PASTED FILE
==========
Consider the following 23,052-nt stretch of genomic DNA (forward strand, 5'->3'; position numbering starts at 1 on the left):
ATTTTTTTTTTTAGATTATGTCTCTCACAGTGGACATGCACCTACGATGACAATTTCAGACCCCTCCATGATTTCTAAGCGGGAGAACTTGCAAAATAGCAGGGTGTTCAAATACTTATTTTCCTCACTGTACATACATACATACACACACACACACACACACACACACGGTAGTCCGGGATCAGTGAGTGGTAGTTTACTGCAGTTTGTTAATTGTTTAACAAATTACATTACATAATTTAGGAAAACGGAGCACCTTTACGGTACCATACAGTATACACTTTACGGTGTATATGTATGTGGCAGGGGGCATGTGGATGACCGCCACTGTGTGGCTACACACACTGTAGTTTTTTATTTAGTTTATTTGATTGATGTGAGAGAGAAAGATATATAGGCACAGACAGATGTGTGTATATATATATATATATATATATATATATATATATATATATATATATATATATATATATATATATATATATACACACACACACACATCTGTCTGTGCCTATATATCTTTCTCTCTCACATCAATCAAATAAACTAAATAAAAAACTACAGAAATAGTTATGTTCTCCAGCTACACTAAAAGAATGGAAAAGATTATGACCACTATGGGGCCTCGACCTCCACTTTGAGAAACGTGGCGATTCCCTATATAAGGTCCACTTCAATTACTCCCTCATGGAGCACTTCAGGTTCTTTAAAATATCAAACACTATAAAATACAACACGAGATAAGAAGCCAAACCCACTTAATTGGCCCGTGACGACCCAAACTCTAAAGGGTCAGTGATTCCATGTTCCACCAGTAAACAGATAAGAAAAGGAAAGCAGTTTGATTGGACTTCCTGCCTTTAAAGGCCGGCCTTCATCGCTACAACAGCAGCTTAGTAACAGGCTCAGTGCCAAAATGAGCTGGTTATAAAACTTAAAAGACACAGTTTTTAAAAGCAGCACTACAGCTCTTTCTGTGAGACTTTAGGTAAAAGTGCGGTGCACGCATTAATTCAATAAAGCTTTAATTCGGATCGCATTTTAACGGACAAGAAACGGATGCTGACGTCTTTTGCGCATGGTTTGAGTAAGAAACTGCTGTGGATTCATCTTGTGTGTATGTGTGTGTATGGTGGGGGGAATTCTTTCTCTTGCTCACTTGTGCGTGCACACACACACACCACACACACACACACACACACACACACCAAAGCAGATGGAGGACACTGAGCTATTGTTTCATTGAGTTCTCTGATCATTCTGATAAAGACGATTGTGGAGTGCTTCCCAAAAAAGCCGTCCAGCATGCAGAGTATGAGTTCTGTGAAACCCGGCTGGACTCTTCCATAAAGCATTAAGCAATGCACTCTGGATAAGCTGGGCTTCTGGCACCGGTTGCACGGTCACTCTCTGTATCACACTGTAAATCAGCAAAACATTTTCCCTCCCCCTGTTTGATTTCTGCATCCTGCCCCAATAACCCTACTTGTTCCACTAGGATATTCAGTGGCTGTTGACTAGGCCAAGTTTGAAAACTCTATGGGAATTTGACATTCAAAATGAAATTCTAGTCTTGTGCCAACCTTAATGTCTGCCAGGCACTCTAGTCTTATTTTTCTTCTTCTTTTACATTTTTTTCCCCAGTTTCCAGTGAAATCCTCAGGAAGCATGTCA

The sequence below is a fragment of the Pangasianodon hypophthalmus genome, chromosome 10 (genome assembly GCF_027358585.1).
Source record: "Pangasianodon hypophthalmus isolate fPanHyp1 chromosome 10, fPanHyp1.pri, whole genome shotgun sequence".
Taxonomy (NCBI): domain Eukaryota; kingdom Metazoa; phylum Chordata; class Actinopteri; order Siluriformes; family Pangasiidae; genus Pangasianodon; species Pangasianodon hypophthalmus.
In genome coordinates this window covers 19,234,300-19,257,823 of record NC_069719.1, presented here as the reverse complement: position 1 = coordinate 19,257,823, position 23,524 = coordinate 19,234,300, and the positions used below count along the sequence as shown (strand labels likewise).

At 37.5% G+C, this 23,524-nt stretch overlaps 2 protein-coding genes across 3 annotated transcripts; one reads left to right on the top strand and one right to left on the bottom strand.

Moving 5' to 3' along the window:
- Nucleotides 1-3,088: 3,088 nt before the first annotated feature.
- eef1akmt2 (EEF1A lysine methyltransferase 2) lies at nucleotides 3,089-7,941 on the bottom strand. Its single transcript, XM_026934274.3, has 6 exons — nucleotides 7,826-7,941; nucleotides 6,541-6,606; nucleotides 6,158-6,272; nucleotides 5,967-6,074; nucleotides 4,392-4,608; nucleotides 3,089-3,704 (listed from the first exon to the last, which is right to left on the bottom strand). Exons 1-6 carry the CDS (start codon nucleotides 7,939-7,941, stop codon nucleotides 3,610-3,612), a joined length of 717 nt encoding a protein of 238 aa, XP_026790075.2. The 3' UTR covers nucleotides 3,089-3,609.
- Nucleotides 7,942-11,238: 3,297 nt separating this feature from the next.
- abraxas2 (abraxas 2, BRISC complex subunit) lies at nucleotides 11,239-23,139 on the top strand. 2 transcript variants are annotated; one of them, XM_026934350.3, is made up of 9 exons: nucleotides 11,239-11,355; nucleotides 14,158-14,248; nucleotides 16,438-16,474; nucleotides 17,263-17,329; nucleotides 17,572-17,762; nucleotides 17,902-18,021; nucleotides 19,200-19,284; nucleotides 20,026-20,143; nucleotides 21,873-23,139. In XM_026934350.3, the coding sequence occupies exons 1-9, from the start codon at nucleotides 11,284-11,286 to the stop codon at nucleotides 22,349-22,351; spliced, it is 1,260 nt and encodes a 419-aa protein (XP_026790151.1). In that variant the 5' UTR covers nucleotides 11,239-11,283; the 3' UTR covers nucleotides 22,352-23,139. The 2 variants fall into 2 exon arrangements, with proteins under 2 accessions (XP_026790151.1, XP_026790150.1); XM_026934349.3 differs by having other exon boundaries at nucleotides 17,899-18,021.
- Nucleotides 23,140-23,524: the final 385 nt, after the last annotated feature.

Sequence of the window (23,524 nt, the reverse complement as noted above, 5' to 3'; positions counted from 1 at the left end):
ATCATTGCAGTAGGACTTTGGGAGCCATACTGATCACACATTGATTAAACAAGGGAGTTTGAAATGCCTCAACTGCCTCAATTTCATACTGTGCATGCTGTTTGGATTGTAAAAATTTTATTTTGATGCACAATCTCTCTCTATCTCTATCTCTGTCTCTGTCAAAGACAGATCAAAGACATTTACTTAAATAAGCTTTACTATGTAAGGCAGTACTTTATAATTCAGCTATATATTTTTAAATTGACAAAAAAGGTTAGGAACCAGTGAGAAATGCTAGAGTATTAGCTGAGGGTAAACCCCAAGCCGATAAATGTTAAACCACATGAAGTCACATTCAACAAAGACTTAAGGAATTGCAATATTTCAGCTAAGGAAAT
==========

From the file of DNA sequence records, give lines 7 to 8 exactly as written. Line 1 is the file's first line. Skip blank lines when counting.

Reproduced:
At 37.5% G+C, this 23,524-nt stretch overlaps 2 protein-coding genes across 3 annotated transcripts; one reads left to right on the top strand and one right to left on the bottom strand.

Moving 5' to 3' along the window: